by Carter Delloro
I’ve got a lot going my way right now. I’m starting a new day job that’s a big professional step forward. I’m finally moving in with the woman I love after living long distance for too long. In many ways, I’m really happy.
But I’ve also been thinking about death a lot. And the enormity of time and the meaning of existence, and it’s all causing me a lot of anxiety. The people in my life don’t really understand why such stressful thoughts are manifesting right when I’m on the precipice of being my most content. I don’t really understand it either.
Bill Callahan, however, understands it.
On his latest record, Shepherd in a Sheepskin Vest, Callahan has found contentment and death all at the same time. Unlike me, though, he faces it all with a sense of peace.
These days, I’m not really into sitting down and parsing oblique lyrics (I suppose I’ve never really been into that). Callahan’s record can undoubtedly be a challenge. The first time I put it on, it floated by me while I did other things. As usual, he doesn’t rely on expected chord changes. His arrangements are loose but intricate. His tone is (mostly) warm even when he litters in unexpected minor chords. The upright bass that often accompanies him reminded me of Van Morrison’s Astral Weeks while some songs’ folk aesthetics had me feeling more Blood on the Tracks. With Callahan’s rich baritone complementing the lightness of the music, it was easy to let the album pass me by.
When I stopped, though, and confronted the lyrics, it was a meditative experience. Callahan has constructed a song cycle that brings the listener through his entire process of falling in love, settling down and becoming a father. All the while, he embraces the moments of quiet and self-reflection that help him appreciate the joy in his present.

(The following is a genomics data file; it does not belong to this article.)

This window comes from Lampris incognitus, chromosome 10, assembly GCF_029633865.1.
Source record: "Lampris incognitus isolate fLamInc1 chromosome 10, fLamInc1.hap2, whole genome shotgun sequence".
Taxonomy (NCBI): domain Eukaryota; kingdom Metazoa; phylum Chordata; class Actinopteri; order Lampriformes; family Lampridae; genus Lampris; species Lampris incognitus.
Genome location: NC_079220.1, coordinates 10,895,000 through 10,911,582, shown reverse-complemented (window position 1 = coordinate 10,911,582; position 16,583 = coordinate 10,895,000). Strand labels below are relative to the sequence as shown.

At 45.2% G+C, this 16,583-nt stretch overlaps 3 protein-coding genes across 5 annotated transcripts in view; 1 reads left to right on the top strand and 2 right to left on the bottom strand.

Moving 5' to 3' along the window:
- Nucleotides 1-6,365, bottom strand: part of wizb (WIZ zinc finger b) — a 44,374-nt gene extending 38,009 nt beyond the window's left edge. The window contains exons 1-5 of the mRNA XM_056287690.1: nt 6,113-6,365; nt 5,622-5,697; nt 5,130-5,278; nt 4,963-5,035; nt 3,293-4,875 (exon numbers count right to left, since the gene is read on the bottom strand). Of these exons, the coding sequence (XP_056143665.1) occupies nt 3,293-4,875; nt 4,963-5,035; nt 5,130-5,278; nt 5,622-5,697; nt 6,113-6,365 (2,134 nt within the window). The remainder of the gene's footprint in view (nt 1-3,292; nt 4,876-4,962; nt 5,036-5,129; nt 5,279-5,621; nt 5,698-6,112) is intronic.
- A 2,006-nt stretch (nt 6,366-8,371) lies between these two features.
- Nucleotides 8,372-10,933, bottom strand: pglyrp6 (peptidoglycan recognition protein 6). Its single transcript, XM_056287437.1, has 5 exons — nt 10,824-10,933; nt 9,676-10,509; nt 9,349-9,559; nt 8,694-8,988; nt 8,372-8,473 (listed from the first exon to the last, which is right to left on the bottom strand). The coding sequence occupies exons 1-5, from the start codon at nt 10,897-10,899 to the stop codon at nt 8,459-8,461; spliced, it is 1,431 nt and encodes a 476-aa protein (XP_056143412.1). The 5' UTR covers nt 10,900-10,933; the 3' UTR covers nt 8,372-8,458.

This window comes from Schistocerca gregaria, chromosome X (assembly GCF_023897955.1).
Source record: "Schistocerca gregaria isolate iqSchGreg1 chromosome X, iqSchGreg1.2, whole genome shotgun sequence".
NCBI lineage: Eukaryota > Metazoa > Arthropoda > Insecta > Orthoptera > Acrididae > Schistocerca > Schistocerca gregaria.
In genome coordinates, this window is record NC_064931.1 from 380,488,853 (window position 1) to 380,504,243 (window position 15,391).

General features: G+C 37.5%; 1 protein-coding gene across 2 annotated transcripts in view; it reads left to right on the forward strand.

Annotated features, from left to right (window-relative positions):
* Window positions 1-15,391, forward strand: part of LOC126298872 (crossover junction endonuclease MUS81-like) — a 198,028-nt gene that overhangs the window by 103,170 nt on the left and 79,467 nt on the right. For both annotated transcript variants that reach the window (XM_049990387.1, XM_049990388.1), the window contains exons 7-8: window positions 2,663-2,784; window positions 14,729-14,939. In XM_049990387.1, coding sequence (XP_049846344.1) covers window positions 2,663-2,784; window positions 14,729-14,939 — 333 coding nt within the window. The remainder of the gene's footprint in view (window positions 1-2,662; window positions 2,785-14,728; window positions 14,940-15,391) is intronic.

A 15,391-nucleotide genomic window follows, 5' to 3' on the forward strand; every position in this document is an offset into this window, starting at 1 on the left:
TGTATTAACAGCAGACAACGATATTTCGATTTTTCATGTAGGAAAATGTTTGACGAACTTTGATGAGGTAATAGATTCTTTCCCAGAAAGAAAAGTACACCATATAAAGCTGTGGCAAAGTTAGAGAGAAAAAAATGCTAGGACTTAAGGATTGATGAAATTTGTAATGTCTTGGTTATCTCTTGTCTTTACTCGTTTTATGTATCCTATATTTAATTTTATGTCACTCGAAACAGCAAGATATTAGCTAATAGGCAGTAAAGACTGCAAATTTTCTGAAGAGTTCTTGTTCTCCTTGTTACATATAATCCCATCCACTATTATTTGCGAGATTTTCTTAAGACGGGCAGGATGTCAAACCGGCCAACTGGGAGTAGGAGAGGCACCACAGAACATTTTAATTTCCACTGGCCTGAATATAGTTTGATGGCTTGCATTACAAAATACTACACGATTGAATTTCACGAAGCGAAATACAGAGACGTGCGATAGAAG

The track that made me give in and fall in love with Shepherd was “747.” In under three and a half minutes, Callahan uses a light motif to connect birth, death and the human condition. Saying that human beings “Walked on the moon/Like flies on a mule” really helps put things in perspective. Not every song on Shepherd covers such vast existential ground, but they cover this kind of material.
Yet, it’s inevitably juxtaposed with family matters. Towards the end of the album, Callahan covers the Carter Family’s meditation on death called, “Lonesome Valley.” He then immediately follows it with “Tugboats and Tumbleweeds,” a letter of advice for his newborn son. Thematically, it’s like a somber version of Sturgill Simpson’s “Keep It Between the Lines.”
Callahan concludes with “The Beast,” which repeats the word “love” eleven times and compares he and his new wife to the sky and the sea, “fill[ing] one another’s needs.” It’s a beautiful moment on a beautiful record that explores both the limits and the limitless expanse of being alive.
There are always albums or songs that reach you right when you need them, if you’re paying attention. I didn’t think I would like Shepherd in a Sheepskin Vest and I still don’t necessarily enjoy it. But I sit in awe of it. It’s exactly what my soul needed at this moment in time. And if you’re also holding conflicting emotions in your soul, and you’re ready to dive in, it might be just what you need too.